This one tells the story in fragments. The overarching narrator is The Muse, Calliope. When the poet (whoever he is) begs her for inspiration, she tells the story of the Trojan war with the women’s voices. Some perspectives we return to, some we only hear from once.

Hecuba, Penthesilea (I must go back and look at her chapter in print, as it made me weep the hardest), Helen, Briseis,  Laodamia, the goddesses fighting over the golden apple, Penelope, Creusa, Polyxena, Chryseis, Iphigenia, Clytemnestra, Thetis, Chryseis, Oenone, Cassandra.

In putting all of these voices together into one narrative, an image begins to emerge. Men make war and some of them die, but it is the women who bear the losses. This is true of all wars, of course. These women’s voices, though, harvested out of the most liminal historical spaces…who am I kidding. I don’t ever want to read a Trojan-war story from the male perspective, but those that examine it from off of the battlefield (save Penthesilea of course) are stories that resonate with me.

What I loved best about this book was how she told the story of Cassandra. Out of any character I’ve ever discovered in all of the books I’ve read throughout my life, Cassandra is the one I relate to the most. In this telling, she is absolutely unintelligible to her family; Hecuba no longer even tries to understand her, nor do her sisters and sisters-in-law. On top of being tortured by her visions, she is utterly lonely. But when she arrives in Mycenae, Clytemnestra not only listens to her visions, she believes them. And when she kills Cassandra, she does it gently and swiftly, only because the gods demand it and not because she hates her.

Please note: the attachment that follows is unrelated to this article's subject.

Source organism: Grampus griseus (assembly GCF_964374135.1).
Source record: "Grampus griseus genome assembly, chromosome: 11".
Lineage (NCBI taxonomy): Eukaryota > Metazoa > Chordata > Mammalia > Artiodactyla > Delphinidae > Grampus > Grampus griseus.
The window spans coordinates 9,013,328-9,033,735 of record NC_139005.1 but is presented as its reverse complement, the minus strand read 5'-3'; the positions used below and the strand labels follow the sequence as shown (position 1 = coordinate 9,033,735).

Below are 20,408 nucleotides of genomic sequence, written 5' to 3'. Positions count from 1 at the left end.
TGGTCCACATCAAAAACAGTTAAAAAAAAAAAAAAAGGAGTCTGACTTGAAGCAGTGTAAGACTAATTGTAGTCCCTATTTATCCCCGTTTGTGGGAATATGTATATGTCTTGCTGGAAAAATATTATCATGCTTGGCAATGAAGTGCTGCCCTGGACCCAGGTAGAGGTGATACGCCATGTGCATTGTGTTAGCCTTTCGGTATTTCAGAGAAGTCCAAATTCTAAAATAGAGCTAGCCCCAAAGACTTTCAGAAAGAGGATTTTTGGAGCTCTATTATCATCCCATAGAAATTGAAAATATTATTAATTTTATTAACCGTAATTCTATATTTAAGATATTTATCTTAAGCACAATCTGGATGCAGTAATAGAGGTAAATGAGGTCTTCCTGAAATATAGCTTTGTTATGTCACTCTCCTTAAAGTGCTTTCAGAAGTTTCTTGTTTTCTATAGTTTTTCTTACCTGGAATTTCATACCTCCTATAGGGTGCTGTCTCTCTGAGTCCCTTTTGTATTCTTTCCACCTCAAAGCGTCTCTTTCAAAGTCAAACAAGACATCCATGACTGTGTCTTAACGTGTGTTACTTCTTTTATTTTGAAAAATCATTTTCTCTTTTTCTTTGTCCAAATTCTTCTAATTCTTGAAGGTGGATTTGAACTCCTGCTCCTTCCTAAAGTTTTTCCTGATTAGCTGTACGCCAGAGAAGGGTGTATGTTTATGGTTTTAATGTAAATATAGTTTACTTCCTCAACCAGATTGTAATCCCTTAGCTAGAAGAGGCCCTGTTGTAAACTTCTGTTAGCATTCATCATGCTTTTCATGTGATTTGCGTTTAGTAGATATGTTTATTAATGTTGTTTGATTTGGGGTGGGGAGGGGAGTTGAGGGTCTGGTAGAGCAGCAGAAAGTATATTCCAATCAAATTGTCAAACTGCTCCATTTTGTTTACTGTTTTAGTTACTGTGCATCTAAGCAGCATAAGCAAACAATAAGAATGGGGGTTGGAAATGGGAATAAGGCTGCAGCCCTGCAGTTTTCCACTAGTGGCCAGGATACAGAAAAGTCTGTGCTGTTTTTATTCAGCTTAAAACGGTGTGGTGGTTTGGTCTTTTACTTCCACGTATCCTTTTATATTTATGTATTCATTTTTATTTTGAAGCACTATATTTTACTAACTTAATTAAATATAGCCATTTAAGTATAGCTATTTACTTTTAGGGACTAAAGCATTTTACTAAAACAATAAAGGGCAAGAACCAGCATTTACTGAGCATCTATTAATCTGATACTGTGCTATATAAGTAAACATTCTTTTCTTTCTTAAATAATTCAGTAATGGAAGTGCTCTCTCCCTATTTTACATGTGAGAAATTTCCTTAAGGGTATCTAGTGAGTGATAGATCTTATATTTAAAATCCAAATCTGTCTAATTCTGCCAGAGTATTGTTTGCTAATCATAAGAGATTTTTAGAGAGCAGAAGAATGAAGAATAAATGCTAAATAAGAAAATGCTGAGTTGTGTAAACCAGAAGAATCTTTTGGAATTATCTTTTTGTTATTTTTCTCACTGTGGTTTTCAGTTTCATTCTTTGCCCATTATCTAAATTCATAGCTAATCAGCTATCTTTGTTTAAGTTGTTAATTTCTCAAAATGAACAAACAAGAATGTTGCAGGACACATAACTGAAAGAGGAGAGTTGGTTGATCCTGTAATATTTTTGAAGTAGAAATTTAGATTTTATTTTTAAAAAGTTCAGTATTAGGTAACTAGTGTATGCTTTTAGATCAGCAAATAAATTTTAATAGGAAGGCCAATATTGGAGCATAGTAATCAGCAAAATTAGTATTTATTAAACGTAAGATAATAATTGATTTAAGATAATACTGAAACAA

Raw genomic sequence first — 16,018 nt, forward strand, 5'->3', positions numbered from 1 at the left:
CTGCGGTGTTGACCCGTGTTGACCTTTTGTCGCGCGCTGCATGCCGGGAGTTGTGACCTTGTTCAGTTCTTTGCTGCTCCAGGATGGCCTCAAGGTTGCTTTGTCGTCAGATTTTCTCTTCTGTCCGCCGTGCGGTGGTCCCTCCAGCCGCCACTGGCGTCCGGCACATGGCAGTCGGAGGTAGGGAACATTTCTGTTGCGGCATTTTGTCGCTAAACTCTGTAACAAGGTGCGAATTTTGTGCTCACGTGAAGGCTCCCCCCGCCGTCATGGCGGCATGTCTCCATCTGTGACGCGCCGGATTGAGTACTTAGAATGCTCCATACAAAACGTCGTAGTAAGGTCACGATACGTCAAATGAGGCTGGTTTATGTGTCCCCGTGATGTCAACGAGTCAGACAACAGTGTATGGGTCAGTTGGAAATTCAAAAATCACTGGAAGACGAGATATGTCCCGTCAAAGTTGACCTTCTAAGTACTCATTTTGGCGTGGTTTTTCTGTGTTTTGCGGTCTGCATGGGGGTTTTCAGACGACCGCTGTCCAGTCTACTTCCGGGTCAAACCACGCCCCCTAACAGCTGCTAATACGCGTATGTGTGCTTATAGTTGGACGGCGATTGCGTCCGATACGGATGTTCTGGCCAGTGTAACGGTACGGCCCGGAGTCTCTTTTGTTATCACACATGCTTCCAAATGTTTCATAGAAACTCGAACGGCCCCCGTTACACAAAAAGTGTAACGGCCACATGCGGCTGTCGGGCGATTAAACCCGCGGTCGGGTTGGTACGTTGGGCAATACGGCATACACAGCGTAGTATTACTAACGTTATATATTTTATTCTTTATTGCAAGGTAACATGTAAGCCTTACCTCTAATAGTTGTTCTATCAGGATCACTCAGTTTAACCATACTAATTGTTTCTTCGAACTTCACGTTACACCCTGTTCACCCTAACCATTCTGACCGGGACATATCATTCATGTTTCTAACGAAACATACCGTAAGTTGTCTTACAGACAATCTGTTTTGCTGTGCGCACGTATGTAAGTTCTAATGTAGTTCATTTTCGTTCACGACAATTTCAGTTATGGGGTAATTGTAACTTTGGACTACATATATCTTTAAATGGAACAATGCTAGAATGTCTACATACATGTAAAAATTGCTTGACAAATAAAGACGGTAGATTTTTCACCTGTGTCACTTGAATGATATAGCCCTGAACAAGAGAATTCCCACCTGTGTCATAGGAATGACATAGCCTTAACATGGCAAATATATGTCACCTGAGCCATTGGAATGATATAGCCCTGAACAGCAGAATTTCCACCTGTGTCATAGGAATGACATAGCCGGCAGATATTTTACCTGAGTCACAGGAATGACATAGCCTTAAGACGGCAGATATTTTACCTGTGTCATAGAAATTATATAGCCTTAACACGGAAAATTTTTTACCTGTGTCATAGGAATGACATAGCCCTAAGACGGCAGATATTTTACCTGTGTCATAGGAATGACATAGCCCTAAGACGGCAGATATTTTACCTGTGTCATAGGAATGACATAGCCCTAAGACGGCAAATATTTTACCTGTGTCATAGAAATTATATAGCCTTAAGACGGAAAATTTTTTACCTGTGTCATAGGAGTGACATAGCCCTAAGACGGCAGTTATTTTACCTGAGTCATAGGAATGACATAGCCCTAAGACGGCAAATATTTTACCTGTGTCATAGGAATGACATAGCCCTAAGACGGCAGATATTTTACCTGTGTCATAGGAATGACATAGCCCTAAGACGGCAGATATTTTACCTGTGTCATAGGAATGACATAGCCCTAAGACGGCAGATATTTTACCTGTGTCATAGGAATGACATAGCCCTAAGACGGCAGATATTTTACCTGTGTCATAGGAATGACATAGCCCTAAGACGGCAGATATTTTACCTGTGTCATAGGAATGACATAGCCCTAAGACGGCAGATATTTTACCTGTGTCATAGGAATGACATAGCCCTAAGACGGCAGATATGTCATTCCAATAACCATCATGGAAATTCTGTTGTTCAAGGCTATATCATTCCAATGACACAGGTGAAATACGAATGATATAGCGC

Cassandra still dies. An entire culture is destroyed because of men’s pride and bloodlust. Everyone suffers. It’s still the same story.

But I am glad to have read it to see it in a different light.

(Plus the writer’s notes at the end are fascinating.)

Killers of A Certain Age by Deanna Raybourn: A Book Review

I’m a woman. Guilt is our birthright. Guilt if we want to be mothers, guilt if we take the Pill instead or choose to abort. Guilt if we stay home with our kids or guilt if we work. Guilt if we sleep with a man, guilt if we say no. Guilt if were lucky enough to survive for no good reason.

Killers of a certain ageOne day this week I had a meltdown.

It had been coming for awhile, and was sparked by several different experiences, but it all built up until I just needed a day to myself.